Can A Defendant Be Arraigned At Their First Appearance?
Sometimes the black letter law passed by the legislature is unclear. The legislature can’t anticipate every possible fact scenario when they pass a law, so it lay to the courts to interpret the law and give guidance to what it means. This interpretation is called case law. When the court decides a certain meeting to the law it essentially answers a legal question. Lawyers and other courts then can rely on that ruling when they have a similar issue in their case. The following case answers the question above.
State v. Taylor, 594 P.2d 262 (Kan. Ct. App. 1979).
This case addresses the following issue:
Can a person be arraigned at their first appearance?
This court explored the issue of whether a person can be arraigned at their first appearance. In exploring this issue, the court concluded that a person can be arraigned at their first appearance if the charge was a misdemeanor. Id. at 265. However, if the charge was a felony, a person would normally not be arraigned at their first appearance. Id.
The defendant had been employed by the Kansas Department of Human Resources and was terminated on August 31, 1977. Id. at 264. On September 19, 1977, the defendant visited his former supervisor asking for his last paycheck. Id. When the supervisor informed the defendant that the paycheck would not be available until the end of the month, the defendant pulled out a butcher knife and made a thrust at the supervisor. Id. According to the defendant’s testimony, the so-called “butcher knife” was actually a fourteen-inch-long fingernail cleaner and he had no intention of harming the supervisor. Id. Nonetheless, the defendant was convicted of aggravated assault (a felony) on March 20, 1978. Id.
The defendant’s main argument revolved around a Kansas statute which stated, “If any person charged with a crime and held in jail solely by reason thereof shall not be brought to trial within 90 days after such person’s arraignment on the charge, such person shall be entitled to be discharged from further liability . . . .” Id. In this case, the defendant was arrested on September 21 and appeared before a judge on September 22 where the judge referred to the defendant’s appearance as an “arraignment.” Id. An arraignment consists of reading the complaint, information or indictment to the defendant or stating to him the substance of the charge and calling upon him to plea. Id. at 265. So, after the September 22 meeting with the judge, nothing occurred until December 21 when the defendant moved to dismiss the charges because 90 days had passed since his arraignment. Id. at 264. However, on January 4, the court overruled the motion to dismiss and set the case for a preliminary hearing on January 13. Id. Furthermore, on January 27, the defendant was arraigned (again). Id.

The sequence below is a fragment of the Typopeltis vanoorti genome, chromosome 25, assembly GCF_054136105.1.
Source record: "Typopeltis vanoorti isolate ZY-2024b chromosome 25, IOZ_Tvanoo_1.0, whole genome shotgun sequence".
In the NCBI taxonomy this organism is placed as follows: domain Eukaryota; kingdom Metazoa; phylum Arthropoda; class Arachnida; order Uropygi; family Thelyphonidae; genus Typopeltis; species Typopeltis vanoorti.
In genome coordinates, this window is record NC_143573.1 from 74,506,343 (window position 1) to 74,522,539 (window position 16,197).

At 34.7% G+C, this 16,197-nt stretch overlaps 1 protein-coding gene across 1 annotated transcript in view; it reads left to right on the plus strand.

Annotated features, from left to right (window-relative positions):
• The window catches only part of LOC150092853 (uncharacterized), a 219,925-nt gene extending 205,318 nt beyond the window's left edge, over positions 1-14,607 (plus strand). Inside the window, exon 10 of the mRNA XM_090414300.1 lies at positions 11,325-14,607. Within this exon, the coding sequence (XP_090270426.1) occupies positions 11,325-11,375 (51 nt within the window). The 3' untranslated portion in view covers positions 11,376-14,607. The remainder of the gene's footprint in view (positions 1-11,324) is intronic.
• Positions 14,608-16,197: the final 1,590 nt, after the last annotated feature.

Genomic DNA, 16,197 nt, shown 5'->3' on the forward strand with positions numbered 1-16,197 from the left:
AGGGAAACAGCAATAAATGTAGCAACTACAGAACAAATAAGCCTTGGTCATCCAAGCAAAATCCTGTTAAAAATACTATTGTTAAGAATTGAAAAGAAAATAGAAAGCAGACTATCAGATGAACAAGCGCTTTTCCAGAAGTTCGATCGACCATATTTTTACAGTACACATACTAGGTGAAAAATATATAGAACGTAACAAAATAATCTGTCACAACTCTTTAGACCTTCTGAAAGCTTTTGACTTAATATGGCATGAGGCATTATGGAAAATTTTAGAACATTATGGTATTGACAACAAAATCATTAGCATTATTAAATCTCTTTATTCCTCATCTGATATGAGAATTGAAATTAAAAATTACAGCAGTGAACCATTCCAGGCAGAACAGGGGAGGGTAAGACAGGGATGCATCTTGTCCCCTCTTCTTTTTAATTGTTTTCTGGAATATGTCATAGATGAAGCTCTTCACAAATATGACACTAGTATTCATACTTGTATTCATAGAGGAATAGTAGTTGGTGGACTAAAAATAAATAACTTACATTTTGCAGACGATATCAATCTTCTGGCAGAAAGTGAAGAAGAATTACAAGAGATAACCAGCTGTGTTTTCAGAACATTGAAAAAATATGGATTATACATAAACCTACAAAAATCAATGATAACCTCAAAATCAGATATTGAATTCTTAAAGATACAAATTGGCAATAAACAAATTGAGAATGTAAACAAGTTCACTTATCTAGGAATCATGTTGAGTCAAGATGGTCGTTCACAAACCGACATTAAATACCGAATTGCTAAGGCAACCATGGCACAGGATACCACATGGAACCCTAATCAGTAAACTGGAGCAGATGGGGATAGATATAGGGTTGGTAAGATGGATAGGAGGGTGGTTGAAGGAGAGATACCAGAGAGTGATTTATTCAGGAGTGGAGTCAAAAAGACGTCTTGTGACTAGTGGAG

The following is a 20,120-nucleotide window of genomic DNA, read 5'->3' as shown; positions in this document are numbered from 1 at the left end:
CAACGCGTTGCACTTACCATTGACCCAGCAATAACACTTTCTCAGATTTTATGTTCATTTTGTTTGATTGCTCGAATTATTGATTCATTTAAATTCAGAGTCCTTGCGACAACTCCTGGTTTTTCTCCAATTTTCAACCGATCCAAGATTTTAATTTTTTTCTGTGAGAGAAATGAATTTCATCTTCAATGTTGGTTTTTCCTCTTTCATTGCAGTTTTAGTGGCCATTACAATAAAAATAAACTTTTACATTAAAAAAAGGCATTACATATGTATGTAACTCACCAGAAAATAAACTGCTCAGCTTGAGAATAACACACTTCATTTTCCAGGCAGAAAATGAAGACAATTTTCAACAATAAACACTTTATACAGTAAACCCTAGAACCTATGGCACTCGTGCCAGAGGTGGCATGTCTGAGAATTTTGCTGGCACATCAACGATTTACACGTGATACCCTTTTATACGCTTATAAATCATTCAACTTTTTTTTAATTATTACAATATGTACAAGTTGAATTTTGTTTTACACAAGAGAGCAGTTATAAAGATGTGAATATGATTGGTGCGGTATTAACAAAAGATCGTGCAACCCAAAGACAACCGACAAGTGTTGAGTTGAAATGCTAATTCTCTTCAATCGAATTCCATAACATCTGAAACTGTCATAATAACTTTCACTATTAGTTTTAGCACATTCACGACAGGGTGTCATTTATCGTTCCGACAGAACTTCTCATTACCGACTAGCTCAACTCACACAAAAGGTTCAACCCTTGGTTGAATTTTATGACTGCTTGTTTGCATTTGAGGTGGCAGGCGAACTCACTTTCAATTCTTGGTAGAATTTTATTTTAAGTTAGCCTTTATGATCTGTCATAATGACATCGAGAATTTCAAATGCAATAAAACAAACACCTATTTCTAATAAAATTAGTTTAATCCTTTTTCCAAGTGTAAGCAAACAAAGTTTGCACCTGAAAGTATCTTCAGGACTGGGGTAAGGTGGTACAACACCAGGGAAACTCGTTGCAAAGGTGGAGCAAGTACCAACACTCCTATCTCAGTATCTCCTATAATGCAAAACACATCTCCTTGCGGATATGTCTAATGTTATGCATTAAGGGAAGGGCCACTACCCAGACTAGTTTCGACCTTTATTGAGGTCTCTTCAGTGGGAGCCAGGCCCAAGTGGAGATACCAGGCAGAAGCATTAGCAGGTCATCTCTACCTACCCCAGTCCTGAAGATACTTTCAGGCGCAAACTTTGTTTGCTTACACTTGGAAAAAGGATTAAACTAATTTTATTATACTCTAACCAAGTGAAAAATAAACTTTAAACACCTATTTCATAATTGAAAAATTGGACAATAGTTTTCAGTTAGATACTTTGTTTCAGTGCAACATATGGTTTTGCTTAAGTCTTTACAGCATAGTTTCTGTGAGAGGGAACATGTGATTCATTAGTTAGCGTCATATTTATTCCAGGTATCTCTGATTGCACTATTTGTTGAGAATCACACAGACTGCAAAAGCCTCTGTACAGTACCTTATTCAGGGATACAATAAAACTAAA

Ultimately, the court had to answer the question of whether the defendant’s September 22 first appearance in front of the judge was his arraignment or if the January 27 appearance was his arraignment. Id. In order to answer this question, the court went over the timeline of what would normally occur to a defendant after being arrested. Id. The court stated: After being arrested, the defendant would make his or her first appearance in front of the judge; then the defendant would have a right to a preliminary hearing if the charge was a felony; then the defendant would be bound over for trial and the prosecutor would file the information charging the crime; and then the defendant would be arraigned. Id. at 265.
The court concluded that the defendant’s first appearance in front of the judge did not constitute an arraignment because the Kansas statute stated that a felony arraignment was to occur only after a preliminary hearing. Id. at 265. And since there was no preliminary hearing before the defendant’s first appearance, the appearance did not constitute as an arraignment. Id. Therefore, the 90-day period did not begin to run until the formal arraignment on January 27. Id. at 266.
The court went onto to further state that, if this case only involved a misdemeanor instead of a felony, the defendant’s first appearance could have been considered a formal arraignment provided the requirements of an arraignment were met. Id. This would be because a defendant who was charged with a misdemeanor does not have a right to a preliminary hearing like a defendant who was charged with a felony does. Id. at 265.
Get your questions answered - call for a free,
20-minute phone consultation (913) 451-9500.